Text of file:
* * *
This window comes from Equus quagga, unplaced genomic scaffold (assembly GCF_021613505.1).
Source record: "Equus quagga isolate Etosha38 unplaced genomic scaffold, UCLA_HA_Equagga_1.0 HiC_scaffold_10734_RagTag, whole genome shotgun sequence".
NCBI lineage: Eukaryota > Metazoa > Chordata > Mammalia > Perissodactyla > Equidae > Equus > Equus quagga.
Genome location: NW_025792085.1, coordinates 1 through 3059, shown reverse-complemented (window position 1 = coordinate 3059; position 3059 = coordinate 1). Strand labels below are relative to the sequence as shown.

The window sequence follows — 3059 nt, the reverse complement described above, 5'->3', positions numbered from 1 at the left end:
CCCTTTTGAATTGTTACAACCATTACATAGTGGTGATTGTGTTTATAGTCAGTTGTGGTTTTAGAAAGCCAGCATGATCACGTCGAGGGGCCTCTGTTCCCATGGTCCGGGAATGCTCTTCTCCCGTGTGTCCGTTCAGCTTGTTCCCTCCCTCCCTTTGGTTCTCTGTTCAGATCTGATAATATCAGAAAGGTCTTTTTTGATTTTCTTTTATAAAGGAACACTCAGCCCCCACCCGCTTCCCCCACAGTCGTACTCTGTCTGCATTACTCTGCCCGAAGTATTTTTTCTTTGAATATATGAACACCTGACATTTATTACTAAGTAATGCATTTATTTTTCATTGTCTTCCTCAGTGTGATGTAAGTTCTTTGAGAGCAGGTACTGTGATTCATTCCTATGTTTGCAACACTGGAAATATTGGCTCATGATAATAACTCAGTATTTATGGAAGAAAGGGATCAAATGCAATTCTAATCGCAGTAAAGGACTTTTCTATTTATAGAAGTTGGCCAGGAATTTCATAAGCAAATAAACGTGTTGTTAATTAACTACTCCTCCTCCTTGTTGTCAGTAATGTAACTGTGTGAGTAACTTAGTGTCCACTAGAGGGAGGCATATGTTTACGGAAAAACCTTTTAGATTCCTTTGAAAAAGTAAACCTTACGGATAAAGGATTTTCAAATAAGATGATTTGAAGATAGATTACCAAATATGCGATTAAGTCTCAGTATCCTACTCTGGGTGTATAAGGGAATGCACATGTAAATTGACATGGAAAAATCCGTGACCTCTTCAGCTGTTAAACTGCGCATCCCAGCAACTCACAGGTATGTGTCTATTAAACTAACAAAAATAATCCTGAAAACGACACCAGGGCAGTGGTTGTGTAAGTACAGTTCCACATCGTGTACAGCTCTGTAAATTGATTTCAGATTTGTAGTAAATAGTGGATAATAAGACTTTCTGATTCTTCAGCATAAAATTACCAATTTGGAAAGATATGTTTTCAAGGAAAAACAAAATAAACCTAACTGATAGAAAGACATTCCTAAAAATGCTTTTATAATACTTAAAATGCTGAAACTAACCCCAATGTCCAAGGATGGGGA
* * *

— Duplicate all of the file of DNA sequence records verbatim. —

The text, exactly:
This window comes from Equus quagga, unplaced genomic scaffold (assembly GCF_021613505.1).
Source record: "Equus quagga isolate Etosha38 unplaced genomic scaffold, UCLA_HA_Equagga_1.0 HiC_scaffold_10734_RagTag, whole genome shotgun sequence".
NCBI lineage: Eukaryota > Metazoa > Chordata > Mammalia > Perissodactyla > Equidae > Equus > Equus quagga.
Genome location: NW_025792085.1, coordinates 1 through 3059, shown reverse-complemented (window position 1 = coordinate 3059; position 3059 = coordinate 1). Strand labels below are relative to the sequence as shown.

The window sequence follows — 3059 nt, the reverse complement described above, 5'->3', positions numbered from 1 at the left end:
CCCTTTTGAATTGTTACAACCATTACATAGTGGTGATTGTGTTTATAGTCAGTTGTGGTTTTAGAAAGCCAGCATGATCACGTCGAGGGGCCTCTGTTCCCATGGTCCGGGAATGCTCTTCTCCCGTGTGTCCGTTCAGCTTGTTCCCTCCCTCCCTTTGGTTCTCTGTTCAGATCTGATAATATCAGAAAGGTCTTTTTTGATTTTCTTTTATAAAGGAACACTCAGCCCCCACCCGCTTCCCCCACAGTCGTACTCTGTCTGCATTACTCTGCCCGAAGTATTTTTTCTTTGAATATATGAACACCTGACATTTATTACTAAGTAATGCATTTATTTTTCATTGTCTTCCTCAGTGTGATGTAAGTTCTTTGAGAGCAGGTACTGTGATTCATTCCTATGTTTGCAACACTGGAAATATTGGCTCATGATAATAACTCAGTATTTATGGAAGAAAGGGATCAAATGCAATTCTAATCGCAGTAAAGGACTTTTCTATTTATAGAAGTTGGCCAGGAATTTCATAAGCAAATAAACGTGTTGTTAATTAACTACTCCTCCTCCTTGTTGTCAGTAATGTAACTGTGTGAGTAACTTAGTGTCCACTAGAGGGAGGCATATGTTTACGGAAAAACCTTTTAGATTCCTTTGAAAAAGTAAACCTTACGGATAAAGGATTTTCAAATAAGATGATTTGAAGATAGATTACCAAATATGCGATTAAGTCTCAGTATCCTACTCTGGGTGTATAAGGGAATGCACATGTAAATTGACATGGAAAAATCCGTGACCTCTTCAGCTGTTAAACTGCGCATCCCAGCAACTCACAGGTATGTGTCTATTAAACTAACAAAAATAATCCTGAAAACGACACCAGGGCAGTGGTTGTGTAAGTACAGTTCCACATCGTGTACAGCTCTGTAAATTGATTTCAGATTTGTAGTAAATAGTGGATAATAAGACTTTCTGATTCTTCAGCATAAAATTACCAATTTGGAAAGATATGTTTTCAAGGAAAAACAAAATAAACCTAACTGATAGAAAGACATTCCTAAAAATGCTTTTATAATACTTAAAATGCTGAAACTAACCCCAATGTCCAAGGATGGGGA